According to a new research by the NASA's Earth Science News Team, it has been reveled that dust controls the ratio of spring snow melting that is the main source of the headwaters of the Colorado River.
It has nothing to do with spring warmth. The amount of dust on the mountain snowpack affects the speed of Colorado Basin's rivers rise in the spring, not the air temperature. This study is being considered crucial to understand how freshwater resources will respond to rising temperatures, in the form of snow and ice. When layer of windblown dust or soot covers the snow, the dark topcoat of dust increases the amount of heat that the snow absorbs from sunlight. This is the first type of study to get on which has a stronger impact on spring runoff, warmer air temperatures or a dust coating on the snow. With the decrease in rainfall and increasing land disturbances, protective crusts on soil are removed and more bare soil is exposed. The dusty soils are picked up by winter and spring winds and drop it on the Colorado. The effects of dust dominated the pace of the spring runoff. In spite of this report we can not ignore the effects of air temperature as it continues to climb. In future it will also be a big challenge. In mountain ranges all over the world surface darkening has been observed that includes the Alps and the Himalaya. It’s a matter of deep concern.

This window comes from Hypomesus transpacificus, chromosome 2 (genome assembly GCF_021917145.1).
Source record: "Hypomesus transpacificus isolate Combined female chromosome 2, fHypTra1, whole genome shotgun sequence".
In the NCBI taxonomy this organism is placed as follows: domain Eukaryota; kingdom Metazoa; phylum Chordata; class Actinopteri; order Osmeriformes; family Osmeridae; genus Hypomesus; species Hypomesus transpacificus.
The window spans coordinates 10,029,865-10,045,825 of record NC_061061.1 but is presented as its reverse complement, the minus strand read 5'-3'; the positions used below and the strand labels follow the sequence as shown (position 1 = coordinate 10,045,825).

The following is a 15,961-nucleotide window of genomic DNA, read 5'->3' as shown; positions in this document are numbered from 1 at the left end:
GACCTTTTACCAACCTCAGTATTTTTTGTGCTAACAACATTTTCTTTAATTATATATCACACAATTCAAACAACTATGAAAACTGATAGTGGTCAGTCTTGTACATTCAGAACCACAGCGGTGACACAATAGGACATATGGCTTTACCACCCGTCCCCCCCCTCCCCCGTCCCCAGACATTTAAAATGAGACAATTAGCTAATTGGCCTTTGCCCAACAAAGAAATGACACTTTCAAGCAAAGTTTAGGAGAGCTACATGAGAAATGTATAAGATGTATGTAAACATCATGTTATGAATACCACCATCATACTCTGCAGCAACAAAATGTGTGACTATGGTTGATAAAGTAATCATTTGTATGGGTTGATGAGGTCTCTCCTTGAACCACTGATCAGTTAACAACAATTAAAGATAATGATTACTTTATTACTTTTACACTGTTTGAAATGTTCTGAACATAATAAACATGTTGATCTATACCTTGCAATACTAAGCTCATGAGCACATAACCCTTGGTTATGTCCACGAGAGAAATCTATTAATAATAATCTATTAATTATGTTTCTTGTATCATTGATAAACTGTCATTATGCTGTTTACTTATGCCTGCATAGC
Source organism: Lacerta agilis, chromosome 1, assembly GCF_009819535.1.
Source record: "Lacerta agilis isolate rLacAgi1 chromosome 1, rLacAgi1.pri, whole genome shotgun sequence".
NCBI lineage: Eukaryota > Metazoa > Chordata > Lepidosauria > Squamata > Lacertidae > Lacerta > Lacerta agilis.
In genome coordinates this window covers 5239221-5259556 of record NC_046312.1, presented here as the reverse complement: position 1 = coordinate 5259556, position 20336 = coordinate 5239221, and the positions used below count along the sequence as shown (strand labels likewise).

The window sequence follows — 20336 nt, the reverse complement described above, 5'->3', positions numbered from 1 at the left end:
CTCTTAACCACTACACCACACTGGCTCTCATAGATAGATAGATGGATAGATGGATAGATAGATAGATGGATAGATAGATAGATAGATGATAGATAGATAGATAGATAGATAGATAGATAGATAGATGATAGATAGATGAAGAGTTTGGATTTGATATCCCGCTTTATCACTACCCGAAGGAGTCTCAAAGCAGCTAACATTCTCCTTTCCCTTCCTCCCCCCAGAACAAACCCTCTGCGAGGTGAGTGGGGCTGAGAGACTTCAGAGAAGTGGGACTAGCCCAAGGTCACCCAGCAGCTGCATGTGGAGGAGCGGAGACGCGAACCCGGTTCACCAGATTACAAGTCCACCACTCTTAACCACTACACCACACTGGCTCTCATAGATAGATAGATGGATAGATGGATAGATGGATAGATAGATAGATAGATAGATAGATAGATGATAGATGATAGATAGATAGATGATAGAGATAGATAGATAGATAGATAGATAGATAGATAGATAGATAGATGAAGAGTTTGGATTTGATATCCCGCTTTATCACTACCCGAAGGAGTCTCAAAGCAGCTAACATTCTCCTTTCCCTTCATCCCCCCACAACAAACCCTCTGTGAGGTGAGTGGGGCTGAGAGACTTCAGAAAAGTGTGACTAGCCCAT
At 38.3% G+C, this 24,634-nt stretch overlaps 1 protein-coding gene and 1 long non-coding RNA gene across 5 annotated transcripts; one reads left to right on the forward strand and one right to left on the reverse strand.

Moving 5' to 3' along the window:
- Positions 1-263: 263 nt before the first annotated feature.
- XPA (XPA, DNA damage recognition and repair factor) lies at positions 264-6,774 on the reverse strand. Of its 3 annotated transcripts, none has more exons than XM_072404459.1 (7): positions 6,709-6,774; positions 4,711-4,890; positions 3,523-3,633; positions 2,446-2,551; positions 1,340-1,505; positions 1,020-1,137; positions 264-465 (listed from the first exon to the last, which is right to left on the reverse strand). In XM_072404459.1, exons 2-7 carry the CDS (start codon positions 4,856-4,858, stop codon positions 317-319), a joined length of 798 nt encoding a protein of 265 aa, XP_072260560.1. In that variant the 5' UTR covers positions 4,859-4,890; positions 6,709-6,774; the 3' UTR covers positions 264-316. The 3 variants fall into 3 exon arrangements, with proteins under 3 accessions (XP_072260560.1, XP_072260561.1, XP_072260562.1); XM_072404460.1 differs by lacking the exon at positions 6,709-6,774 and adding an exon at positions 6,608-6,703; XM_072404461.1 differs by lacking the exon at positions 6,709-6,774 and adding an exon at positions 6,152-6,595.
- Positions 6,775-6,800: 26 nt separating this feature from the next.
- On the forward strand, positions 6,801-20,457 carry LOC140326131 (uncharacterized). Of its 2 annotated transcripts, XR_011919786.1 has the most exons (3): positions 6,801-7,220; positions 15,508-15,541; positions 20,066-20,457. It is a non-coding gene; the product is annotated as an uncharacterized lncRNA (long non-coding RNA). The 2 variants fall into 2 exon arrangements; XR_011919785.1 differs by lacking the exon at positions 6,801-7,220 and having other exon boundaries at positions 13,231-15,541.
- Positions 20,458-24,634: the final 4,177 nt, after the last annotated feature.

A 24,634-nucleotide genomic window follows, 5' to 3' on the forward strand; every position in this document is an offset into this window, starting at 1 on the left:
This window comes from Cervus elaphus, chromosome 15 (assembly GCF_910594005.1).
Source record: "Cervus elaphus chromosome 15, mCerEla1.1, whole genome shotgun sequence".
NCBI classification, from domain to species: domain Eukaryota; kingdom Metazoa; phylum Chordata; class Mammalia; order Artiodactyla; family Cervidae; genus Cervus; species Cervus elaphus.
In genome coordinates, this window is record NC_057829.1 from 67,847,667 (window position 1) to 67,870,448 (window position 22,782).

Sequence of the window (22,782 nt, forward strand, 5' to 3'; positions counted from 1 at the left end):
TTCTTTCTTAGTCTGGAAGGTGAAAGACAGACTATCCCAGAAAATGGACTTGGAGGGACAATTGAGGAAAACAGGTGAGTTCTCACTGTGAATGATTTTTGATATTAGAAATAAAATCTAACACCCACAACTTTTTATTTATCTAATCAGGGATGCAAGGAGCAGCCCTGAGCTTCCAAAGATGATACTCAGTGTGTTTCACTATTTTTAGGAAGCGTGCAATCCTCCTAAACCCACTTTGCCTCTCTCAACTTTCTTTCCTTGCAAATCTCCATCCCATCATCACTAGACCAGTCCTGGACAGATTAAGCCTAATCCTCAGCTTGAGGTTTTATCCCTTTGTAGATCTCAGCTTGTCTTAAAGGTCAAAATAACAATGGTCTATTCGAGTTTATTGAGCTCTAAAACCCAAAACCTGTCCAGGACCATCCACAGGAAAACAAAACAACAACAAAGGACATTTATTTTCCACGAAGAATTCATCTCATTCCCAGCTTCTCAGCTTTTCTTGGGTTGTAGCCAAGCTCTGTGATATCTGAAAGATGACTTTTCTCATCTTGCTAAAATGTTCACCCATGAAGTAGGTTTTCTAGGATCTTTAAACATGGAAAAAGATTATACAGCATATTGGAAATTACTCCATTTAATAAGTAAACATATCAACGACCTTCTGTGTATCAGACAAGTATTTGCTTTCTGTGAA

By: Anita Aishvarya